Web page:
NBA Players Boycott Playoffs Over Jacob Blake Shooting

The Milwaukee Bucks announced Wednesday they would boycott their playoff game, leading the NBA to cancel its entire slate. (Photo by Kevin C. Cox/Getty Images)

NBA teams are boycotting their playoff games to protest the police shooting of 29-year-old Jacob Blake, who is black.

Black Lives Matter protests have surged across the US once more this week in response to Kenosha, Wisconsin, police paralyzing Blake by shooting him in the back seven times on Sunday. 

The boycotts began with the Milwaukee Bucks on Wednesday, August 27, 2020, in their game with Orlando Magic.

Bucks Senior Vice President Alex Lasry, who is the son of Bucks owner Marc Lasry, tweeted:

The Bucks boycott was followed by tweets from several high-profile NBA stars, with the Los Angeles Lakers’ LeBron James, Denver Nuggets’ Jamaal Murray and Utah Jazz’s Donovan Mitchell demanding change and justice. 

All three games for the night — Bucks-Magic, Thunder-Rockets and Lakers-Blazers — were cancelled. It’s unclear whether Thursday’s game between the Jazz and Nuggets will go ahead as scheduled.

Earlier reports on Wednesday suggested that Game 1 of the Eastern Conference semifinals between the Boston Celtics and Toronto Raptors, also set for Thursday, would be boycotted by players in response to the shooting.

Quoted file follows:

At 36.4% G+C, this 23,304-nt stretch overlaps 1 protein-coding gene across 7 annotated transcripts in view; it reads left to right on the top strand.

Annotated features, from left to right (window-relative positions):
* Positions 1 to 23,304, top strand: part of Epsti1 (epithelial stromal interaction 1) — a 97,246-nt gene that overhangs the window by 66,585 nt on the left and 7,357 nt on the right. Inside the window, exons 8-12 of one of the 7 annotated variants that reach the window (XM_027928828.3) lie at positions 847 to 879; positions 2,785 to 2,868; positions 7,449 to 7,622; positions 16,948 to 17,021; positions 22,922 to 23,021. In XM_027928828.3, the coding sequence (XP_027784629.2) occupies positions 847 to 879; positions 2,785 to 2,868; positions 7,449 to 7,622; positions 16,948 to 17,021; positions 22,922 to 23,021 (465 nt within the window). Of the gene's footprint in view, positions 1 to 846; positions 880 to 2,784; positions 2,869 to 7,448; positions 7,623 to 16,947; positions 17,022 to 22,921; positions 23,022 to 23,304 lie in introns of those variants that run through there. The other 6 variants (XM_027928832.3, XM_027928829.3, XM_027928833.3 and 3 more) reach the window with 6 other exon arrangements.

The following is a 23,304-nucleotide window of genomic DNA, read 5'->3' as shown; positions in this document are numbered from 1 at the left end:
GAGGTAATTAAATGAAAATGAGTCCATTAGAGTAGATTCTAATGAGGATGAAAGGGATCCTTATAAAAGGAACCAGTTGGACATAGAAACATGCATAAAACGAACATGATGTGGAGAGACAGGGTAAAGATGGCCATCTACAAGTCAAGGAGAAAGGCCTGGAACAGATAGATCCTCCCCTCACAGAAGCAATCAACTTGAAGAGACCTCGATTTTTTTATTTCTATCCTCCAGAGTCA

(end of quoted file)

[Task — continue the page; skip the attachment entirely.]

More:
Black Lives Matter protests have continued across the US since June as people demonstrate against the deaths of George Floyd, Breonna Taylor and Ahmaud Arbery at the hands of the police, and against systemic racism.

Two people were shot to death and another was wounded during the third night of Jacob Blake protests Tuesday night. A 17-year-old from Illinois has been arrested as a result.

Since the NBA season resumed following coronavirus delays, most players have been taking a knee during the national anthem prior to the games. “Black Lives Matter” is painted on each of the three courts in the NBA bubble at Walt Disney World, Florida, and players are also able to wear social justice and civil rights messages on their jerseys.

See Also: How Jacob Blake’s Unfortunate Shooting Can Help Change Policing In America

source: cnet

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